K-9 Units: Learning to Save Lives

Police partners learn doggy first aid

By Brian Reynolds


Every K-9 police unit forms a special bond. That’s why on Sunday, July 27th, just over 50 police-dog handlers attended a first aid course for dogs at Canada West Veterinary Specialists in Vancouver, BC. K-9 units respond to dangerous situations where minutes matter. If something happens to their pooch of a partner what they learn on course could be the difference between life and death.

K-9 units respond to crimes that are in progress such as robberies and break ins. That’s why police dogs are trained to master many disciplines. The Vancouver Police Dog Squad responds to over 10,000 service calls a year. Their dogs can be used for tracking, criminal apprehension, evidence recovery, narcotics, and the detection of explosions and discharged firearms.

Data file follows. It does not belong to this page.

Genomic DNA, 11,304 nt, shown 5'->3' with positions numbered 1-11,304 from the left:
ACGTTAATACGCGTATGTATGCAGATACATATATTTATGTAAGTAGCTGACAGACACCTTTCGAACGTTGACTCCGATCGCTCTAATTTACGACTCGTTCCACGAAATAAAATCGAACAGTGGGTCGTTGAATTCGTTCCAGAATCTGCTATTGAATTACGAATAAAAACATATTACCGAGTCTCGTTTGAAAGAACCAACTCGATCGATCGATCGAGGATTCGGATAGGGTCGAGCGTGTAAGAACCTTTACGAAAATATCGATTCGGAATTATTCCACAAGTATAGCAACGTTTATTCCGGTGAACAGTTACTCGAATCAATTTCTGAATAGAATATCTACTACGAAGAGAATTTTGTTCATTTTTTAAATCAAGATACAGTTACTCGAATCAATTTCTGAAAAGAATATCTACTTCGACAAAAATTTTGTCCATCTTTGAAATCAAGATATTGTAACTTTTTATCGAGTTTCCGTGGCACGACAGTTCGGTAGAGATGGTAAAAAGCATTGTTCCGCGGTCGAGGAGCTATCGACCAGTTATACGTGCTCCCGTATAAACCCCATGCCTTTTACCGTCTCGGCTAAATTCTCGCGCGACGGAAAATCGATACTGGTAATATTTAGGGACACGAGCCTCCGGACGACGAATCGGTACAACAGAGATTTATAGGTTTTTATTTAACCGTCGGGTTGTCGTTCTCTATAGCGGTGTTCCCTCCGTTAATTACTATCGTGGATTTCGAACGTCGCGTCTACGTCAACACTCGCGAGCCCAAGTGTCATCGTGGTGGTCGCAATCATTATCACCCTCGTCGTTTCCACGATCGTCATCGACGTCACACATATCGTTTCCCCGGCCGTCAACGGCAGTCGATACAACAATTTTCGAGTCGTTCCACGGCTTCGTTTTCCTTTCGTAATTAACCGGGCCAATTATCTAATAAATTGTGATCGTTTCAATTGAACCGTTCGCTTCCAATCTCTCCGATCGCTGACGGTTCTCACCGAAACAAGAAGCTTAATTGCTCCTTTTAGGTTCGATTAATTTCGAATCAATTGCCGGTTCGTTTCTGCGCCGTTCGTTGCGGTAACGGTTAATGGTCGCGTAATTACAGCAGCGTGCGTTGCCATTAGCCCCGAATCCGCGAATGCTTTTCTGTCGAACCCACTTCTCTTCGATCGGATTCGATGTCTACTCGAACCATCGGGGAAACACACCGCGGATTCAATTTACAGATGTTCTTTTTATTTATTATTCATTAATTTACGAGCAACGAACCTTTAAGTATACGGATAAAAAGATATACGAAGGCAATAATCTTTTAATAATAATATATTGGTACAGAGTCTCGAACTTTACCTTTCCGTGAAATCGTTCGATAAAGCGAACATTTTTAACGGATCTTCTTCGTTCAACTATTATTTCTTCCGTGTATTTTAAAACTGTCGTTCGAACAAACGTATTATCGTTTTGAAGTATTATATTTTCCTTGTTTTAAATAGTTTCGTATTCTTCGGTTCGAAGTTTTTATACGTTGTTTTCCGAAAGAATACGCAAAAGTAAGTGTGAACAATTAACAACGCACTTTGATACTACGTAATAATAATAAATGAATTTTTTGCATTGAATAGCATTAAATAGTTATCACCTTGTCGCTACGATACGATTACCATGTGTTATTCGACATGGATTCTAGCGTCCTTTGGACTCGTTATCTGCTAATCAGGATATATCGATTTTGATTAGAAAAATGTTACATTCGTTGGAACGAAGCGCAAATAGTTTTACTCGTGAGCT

The police-dog handlers at the course learned a variety of skills from finding a pulse, applying bandages to their partner, and canine CPR. Most police dogs are German Shepherds so the first aid course also covered the breed specific issue of stomach torsion. Officers were taught how to alleviate bloating from this deadly problem by sticking a catheter needle into the dog’s stomach to release the built up gas. The skills the police officers acquire will undoubtedly buy them some time before they can get the proper medical care and maybe even save their partner’s life

K-9 police units form incredible relationships. The dogs are trained to the highest standards and it’s a relationship that goes beyond regular police partners because the dog goes home with the handler. The police dog isn’t just a partner, he’s a part of the family.